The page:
|2014 was a record year for Germany’s onshore wind sector. Photo credit: Andreas via Flickr.
By Anders Lorenzen
Germany installed a record amount of onshore wind power in 2014, with a total of 4.75 gigawatts (GW) of new capacity added to the grid, the German Engineering Association (VDMA) and the German Wind Energy Association (BWE) have said.
This takes the grand total of installed onshore wind power capacity up to 38.11 GW, the highest amount of onshore wind power capacity installed in any European country, cementing Germany as a green energy powerhouse.
Post, the 2011 Fukushima nuclear disaster, Germany accelerated it’s flagship Energiwende programme while pledging to phase out nuclear entirely by 2022. This approach had been criticised by some industry experts as it resulted in an increase in coal usage and thereby increased carbon emissions.
But it seems now that it’s heavy investments in renewables is starting to bear fruit, last year 25% of Germany’s electricity came from renewables.
And the nuclear decommission process has freed up land for wind turbines, aiding the growth of the onshore wind industry.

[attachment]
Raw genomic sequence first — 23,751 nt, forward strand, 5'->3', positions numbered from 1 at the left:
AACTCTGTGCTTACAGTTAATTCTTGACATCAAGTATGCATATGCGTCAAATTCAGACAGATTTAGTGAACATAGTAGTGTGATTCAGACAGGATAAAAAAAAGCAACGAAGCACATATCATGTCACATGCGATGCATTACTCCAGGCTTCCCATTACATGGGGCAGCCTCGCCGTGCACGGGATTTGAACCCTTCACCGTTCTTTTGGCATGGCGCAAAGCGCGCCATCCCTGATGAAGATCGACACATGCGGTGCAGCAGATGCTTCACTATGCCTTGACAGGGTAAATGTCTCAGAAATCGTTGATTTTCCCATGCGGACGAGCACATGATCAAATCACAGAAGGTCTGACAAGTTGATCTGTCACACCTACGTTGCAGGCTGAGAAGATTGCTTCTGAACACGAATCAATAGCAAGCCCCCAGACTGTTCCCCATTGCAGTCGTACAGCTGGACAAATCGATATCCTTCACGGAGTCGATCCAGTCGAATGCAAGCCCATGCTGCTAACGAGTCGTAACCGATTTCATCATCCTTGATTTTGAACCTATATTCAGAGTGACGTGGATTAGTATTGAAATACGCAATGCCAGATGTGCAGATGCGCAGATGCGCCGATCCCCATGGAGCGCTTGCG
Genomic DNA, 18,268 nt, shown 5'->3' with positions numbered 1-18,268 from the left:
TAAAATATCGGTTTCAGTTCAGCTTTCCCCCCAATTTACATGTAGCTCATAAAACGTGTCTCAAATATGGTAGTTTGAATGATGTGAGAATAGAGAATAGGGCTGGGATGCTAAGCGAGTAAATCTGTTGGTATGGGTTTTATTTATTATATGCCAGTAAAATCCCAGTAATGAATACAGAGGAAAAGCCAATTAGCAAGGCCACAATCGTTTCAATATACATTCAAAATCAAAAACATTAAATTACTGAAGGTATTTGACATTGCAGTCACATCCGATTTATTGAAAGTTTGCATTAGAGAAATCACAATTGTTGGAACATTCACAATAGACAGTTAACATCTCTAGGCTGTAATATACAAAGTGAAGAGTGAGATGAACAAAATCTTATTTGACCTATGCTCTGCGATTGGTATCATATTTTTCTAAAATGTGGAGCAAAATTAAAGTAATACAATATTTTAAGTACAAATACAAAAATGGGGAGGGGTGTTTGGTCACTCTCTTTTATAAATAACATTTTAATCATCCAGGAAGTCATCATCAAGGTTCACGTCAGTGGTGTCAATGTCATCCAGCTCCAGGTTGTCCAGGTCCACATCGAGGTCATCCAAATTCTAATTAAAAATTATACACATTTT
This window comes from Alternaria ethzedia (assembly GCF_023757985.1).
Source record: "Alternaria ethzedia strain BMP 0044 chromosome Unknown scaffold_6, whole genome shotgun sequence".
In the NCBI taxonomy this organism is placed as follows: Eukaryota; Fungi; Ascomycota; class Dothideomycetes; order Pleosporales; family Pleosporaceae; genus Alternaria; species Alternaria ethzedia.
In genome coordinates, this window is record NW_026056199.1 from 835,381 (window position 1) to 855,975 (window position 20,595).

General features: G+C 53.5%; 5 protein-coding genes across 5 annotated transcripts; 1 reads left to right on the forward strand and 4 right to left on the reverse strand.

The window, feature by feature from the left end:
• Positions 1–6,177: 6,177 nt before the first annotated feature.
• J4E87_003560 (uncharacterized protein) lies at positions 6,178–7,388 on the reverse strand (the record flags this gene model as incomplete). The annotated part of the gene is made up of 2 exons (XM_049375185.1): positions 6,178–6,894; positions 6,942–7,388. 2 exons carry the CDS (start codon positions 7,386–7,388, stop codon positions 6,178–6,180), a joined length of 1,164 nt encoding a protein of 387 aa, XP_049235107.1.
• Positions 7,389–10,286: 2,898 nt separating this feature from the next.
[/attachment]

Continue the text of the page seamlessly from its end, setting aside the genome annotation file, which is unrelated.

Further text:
In comparison UK’s total installed onshore wind capacity stands at just under 8 GW, so in just one year Germany have added more than half of that.
One of the problems with Germany’s installed onshore wind power capacity, had been that the majority of it, had been concentrated in the north of Germany, as there is larger opposition to wind turbines in the richer and more conservative southern Germany. But the 2014 stats show that installment was spread out across the entire country, covering all sixteen federal states.
Of the new capacity, 1.14 GW came from repowering, which means older turbines were replaced with newer more powerful, modern and efficient turbines, capable of generating more energy than those they replace. In essence that mean you’re increasing capacity while not taking up more land.
Due to repowering, 544 wind turbines with a total capacity of 364 megawatts (MW) were dismantled meaning the net increase is actually 4.38 GW.
Lars Bondo Krogsgaard chairman of the Wind Turbine Steering Committee at the VDMA, said that although some federal states are putting aside new land for wind turbines, there must be increased focus on repowering in the future.
The German growth in onshore wind in 2014 is up 58% compared to 2013 levels and is estimated it will drop slightly in 2015 with VDMA expecting new capacity added will be between 3.5 – 4 GW. installment rates will then continue to decline in 2016, meaning 2014 is set to be seen as the year the industry reached peak installment rates.
These encouraging growth stats are likely to be welcomed by clean energy campaigners, again signalling out Germany for how a green economy should look like.
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